Armenta refuses to step down as ASI president
March 20, 2008 2:17 PM
The current elected president of SF State’s Associated Students, Inc., Isidro Armenta, has been deemed by his colleagues and the administration as ineligible and barred from office.
But Armenta is refusing to step down, and university police were called to the regularly scheduled ASI board meeting for the second week in a row.
“I am the duly elected student body president at San Francisco State University,” said Armenta in a written statement. “Unfortunately, SFSU President Corrigan and Vice President of Student Affairs, J.E. Saffold, have attempted to illegally end my term prematurely.”
At issue is whether Armenta has accrued more units than the 150 allowed under CSU Executive Order 969 to participate in student government.
Armenta contends that only units he earned from SF State should be considered. He wants 14 units from non-SF State classes to be exempt, which would make him eligible to remain student president.
Armenta’s seat is now filled by Claudia Mercado, previously the board’s vice president of internal affairs. As second in command, Mercado was automatically appointed to the office of president when the determination was made that Armenta was ineligible.
Wednesday’s meeting was called to order with both Armenta and Mercado yelling over each other to be heard.
“Ms. VP of Internal Affairs, You are out of order! I am the duly elected president,” Armenta said, raising his voice to be heard.
Mercado successfully motioned to close the public session for an undisclosed reason over Armenta’s objections. The audience was cleared and the board met behind closed doors for several minutes before all members filed out of the room, leaving Armenta in the room alone with two university police officers.
The officers were already in the audience before the meeting began, and one officer had spoken briefly with Armenta before the meeting was called to session.
Ultimately, the meeting was adjourned without addressing any agenda items. Several board members offered their apologies to the audience and expressed frustration toward the disruption.
Chris Oropeza, vice president of university affairs, said that several student groups were in the audience to request funding for letter-writing campaigns and bus transportation to rally against the proposed budget cuts to the California State University system.
“Because of all this,” Oropeza said, "that’s not happening.”
Joicy Serrano, ethnic studies representative for ASI, expressed similar frustrations.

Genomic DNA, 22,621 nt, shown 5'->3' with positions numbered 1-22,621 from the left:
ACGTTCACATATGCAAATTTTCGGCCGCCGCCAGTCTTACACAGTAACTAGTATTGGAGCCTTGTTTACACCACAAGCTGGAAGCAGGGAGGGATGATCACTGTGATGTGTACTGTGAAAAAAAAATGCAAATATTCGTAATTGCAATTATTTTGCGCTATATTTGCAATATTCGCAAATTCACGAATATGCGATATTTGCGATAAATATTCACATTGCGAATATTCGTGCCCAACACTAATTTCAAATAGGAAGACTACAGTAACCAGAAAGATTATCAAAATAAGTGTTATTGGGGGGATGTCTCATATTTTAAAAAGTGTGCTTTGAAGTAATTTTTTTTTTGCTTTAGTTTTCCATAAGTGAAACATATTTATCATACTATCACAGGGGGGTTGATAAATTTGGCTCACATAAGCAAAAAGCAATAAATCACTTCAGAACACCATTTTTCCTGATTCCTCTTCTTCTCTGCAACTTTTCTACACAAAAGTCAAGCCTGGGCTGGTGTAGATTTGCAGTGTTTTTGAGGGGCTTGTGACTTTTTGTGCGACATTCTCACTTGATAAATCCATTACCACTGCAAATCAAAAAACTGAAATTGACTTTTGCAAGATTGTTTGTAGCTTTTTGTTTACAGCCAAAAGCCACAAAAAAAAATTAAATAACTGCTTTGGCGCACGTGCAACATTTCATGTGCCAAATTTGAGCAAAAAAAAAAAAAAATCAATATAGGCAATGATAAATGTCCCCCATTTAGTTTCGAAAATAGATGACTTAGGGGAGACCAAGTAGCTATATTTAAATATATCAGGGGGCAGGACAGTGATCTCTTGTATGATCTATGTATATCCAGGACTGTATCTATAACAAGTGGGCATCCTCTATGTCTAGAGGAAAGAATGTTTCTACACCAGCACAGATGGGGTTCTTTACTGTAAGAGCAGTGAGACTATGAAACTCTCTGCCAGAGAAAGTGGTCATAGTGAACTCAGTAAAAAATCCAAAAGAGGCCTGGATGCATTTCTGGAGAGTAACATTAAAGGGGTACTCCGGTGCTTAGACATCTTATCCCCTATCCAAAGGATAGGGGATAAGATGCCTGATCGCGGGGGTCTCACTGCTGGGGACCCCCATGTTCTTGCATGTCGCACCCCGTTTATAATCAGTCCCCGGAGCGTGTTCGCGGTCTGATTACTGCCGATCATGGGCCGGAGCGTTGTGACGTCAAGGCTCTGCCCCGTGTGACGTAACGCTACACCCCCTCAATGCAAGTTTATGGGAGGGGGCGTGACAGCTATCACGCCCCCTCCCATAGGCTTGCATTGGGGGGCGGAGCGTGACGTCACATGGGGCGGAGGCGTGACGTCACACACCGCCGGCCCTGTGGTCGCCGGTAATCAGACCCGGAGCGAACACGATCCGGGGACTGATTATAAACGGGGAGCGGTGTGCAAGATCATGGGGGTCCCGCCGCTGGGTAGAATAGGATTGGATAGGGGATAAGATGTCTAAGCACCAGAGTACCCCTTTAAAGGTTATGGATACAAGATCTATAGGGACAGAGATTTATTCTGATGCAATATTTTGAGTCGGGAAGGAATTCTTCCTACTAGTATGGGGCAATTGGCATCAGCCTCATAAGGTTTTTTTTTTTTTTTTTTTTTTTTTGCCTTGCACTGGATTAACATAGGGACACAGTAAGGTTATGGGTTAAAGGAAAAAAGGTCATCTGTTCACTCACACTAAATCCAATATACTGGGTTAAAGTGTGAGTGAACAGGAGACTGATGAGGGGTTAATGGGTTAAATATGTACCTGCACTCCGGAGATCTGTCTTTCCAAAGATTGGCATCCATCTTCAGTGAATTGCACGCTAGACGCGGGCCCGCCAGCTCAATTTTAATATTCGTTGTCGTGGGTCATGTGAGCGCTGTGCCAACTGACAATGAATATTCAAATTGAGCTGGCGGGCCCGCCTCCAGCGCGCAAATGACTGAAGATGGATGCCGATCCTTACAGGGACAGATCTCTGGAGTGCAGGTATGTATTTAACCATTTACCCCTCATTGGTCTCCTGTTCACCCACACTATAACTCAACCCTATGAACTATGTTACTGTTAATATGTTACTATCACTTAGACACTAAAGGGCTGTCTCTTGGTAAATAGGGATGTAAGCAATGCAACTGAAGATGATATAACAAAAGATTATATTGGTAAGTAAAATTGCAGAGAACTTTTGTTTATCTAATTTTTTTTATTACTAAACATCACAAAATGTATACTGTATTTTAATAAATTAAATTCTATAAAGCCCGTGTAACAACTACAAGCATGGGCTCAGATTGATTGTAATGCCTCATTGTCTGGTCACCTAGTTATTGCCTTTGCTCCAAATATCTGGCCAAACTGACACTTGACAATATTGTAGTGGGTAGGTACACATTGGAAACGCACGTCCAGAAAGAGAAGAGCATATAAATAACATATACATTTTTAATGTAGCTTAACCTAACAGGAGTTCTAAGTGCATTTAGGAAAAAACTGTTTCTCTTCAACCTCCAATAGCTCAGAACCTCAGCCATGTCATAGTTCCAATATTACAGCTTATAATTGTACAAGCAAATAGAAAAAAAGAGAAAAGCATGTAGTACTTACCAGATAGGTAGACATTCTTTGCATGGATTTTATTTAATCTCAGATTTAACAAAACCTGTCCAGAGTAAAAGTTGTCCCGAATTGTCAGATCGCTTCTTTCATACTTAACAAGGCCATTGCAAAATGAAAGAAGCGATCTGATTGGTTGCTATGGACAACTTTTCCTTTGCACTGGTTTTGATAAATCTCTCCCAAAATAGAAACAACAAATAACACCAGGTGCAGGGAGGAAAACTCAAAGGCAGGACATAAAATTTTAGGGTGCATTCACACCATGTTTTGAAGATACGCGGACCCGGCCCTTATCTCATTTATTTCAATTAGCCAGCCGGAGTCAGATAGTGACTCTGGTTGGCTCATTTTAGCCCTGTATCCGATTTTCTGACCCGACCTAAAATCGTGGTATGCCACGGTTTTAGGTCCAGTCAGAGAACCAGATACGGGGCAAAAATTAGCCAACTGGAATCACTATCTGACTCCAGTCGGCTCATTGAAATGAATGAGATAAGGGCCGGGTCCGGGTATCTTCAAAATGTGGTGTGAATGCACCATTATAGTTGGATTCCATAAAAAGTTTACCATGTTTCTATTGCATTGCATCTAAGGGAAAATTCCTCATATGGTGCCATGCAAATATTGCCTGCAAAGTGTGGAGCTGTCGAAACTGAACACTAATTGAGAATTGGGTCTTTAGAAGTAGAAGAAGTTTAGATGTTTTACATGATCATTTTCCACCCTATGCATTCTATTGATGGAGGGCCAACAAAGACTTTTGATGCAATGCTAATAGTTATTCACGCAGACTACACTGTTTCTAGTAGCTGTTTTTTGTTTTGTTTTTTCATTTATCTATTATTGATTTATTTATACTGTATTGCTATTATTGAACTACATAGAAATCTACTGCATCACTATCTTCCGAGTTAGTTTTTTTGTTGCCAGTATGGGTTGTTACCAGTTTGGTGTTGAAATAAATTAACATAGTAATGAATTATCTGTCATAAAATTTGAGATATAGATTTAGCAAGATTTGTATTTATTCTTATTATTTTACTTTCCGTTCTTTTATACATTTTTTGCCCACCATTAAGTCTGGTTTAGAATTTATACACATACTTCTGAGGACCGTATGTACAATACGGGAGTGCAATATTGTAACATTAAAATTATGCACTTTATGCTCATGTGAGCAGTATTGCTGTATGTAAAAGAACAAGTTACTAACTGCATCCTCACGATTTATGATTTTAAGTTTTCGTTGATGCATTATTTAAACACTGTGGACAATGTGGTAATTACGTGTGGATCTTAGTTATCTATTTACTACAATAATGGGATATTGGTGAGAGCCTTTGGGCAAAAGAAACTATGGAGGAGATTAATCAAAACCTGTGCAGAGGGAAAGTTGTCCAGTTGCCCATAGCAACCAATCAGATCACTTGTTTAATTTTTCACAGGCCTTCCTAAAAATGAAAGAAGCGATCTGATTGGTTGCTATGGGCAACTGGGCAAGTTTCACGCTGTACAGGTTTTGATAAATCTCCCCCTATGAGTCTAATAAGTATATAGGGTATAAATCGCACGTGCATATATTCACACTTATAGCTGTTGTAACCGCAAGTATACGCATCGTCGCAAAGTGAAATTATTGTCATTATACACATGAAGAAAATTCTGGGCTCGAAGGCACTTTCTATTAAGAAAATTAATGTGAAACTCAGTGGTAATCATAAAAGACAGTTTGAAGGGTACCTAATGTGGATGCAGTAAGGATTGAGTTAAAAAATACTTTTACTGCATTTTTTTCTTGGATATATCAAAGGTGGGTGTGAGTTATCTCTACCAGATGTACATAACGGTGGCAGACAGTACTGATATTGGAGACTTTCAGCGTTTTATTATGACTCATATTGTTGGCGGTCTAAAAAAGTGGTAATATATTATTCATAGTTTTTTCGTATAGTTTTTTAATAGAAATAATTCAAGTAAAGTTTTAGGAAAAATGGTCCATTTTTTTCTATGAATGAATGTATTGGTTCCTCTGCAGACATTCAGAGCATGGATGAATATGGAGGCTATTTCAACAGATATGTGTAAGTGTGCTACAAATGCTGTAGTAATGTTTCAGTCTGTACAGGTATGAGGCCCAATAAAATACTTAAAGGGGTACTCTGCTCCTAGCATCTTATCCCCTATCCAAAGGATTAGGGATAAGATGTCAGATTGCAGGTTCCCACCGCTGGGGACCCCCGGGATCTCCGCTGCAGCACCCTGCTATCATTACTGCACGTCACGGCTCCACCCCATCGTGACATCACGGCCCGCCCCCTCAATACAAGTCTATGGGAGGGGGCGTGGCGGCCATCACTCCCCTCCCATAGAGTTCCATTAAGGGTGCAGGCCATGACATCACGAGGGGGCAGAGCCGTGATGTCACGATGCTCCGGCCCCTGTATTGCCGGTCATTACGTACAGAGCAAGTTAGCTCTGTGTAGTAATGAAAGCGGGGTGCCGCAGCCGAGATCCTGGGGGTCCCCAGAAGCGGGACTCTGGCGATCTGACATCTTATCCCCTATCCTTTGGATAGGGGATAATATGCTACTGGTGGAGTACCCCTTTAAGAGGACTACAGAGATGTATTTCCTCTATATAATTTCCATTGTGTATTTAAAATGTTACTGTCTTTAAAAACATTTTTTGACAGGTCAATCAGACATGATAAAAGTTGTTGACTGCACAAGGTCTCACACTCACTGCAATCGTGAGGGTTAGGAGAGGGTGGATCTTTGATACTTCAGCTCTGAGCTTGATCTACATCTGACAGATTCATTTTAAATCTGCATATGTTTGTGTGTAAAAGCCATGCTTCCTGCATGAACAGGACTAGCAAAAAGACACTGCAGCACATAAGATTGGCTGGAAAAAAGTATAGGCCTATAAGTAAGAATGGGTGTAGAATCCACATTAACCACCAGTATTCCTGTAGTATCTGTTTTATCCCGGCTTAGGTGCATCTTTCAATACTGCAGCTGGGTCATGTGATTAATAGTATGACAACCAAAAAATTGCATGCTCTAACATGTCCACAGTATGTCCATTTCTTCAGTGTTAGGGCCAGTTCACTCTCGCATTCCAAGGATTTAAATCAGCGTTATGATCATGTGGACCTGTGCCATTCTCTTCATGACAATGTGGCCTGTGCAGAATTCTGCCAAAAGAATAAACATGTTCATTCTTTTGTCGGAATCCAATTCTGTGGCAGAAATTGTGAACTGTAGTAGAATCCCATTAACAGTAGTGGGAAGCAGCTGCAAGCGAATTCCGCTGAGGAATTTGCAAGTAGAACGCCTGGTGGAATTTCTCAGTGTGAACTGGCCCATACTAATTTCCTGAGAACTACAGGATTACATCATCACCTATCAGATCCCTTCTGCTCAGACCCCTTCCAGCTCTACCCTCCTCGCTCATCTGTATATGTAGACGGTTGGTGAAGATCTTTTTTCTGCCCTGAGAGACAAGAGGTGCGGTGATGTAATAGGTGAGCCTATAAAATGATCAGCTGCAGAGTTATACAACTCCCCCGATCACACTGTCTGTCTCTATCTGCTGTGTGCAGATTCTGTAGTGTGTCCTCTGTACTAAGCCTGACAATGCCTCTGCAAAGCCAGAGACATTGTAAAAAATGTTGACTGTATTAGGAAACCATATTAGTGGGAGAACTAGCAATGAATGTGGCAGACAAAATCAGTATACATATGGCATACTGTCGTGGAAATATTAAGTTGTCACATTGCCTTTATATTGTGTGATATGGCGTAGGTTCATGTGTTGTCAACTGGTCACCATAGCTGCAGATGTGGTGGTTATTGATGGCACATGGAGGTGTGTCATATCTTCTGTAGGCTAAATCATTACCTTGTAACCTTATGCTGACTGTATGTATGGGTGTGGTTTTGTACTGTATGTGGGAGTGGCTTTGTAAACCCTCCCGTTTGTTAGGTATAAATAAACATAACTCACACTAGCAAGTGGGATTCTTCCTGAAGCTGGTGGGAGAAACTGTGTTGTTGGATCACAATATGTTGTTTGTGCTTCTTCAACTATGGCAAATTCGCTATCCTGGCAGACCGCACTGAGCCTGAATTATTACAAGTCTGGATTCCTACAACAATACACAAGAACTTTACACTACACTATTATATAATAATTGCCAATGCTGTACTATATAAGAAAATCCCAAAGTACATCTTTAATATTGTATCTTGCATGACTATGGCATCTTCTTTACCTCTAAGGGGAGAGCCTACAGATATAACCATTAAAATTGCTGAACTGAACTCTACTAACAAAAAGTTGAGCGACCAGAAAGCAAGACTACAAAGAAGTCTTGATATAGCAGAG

“He’s interrupting a meeting that needs to happen to get student groups their funding,” Serrano said, adding that she felt Armenta’s motives were selfish.
But Armenta said the greater issue is student representation.
“When I started I spoke an oath to represent all students,” he said. “I intend to fulfill it.”
Armenta said he intends to continue attending meetings until his term is up in early May. He attributes the police presence to psychological intimidation.
“They want me to remove myself, but I’m not going to do it,” he said.
Armenta was prepared to be arrested on Wednesday. He said he had emptied his pockets of everything but his identification.
At last week’s ASI board meeting, Armenta attempted to participate as chair, but a university police officer was called to remove him.
“I did leave on my own volition, but I was forced,” he said. He considered the incident “an abuse of authority.”
Armenta received a letter on Feb. 20 from Saffold notifying him that he was no longer eligible to serve in student government as an undergraduate.
Saffold’s letter cited the CSU policy stating that undergraduates who have completed more than 150 units are not allowed to serve in student government.
According to Saffold’s letter, the University Registrar calculates Armenta’s cumulative unit total at 154 units earned and 18 units in progress.
Armenta sent a letter to Corrigan asking that he be exempt from the requirement. Corrigan responded by letter that he did not find any extraordinary circumstances that would allow him to waive the policy for Armenta.
Corrigan said he was “deeply disappointed” that Armenta would not be able to continue his service and called his leadership “impressive.” Ultimately, however, he stressed that he supported the intent of the policy.
“Students who have earned more than 150 credit hours must focus on graduating, rather than serving in student government,” Corrigan wrote.
Armenta was admitted to SF State as a first-time freshman in fall of 2003.
But Armenta said he is being unfairly penalized and some of the units he has accrued should not be counted toward the eligibility requirement.
Specifically, he takes exception to the inclusion of four units of credit from a student leadership seminar at CSU Monterey Bay’s Panetta Institute.
The week-long summer seminar, entitled Education for Leadership in Public Service, is offered by invitation to members of student government.
Those four units could make the difference between Armenta being able to complete his term and being escorted out of student government meetings by campus police.
Armenta had planned to run for president of the ASI Board of Directors again this semester.
Armenta also wants units from community college classes he took in high school to be exempt from his cumulative total.
He said he took the initiative to do the extra work even though it would not count toward his degree in business marketing.
“I didn’t know it would come back to kick me in the behind,” he said.
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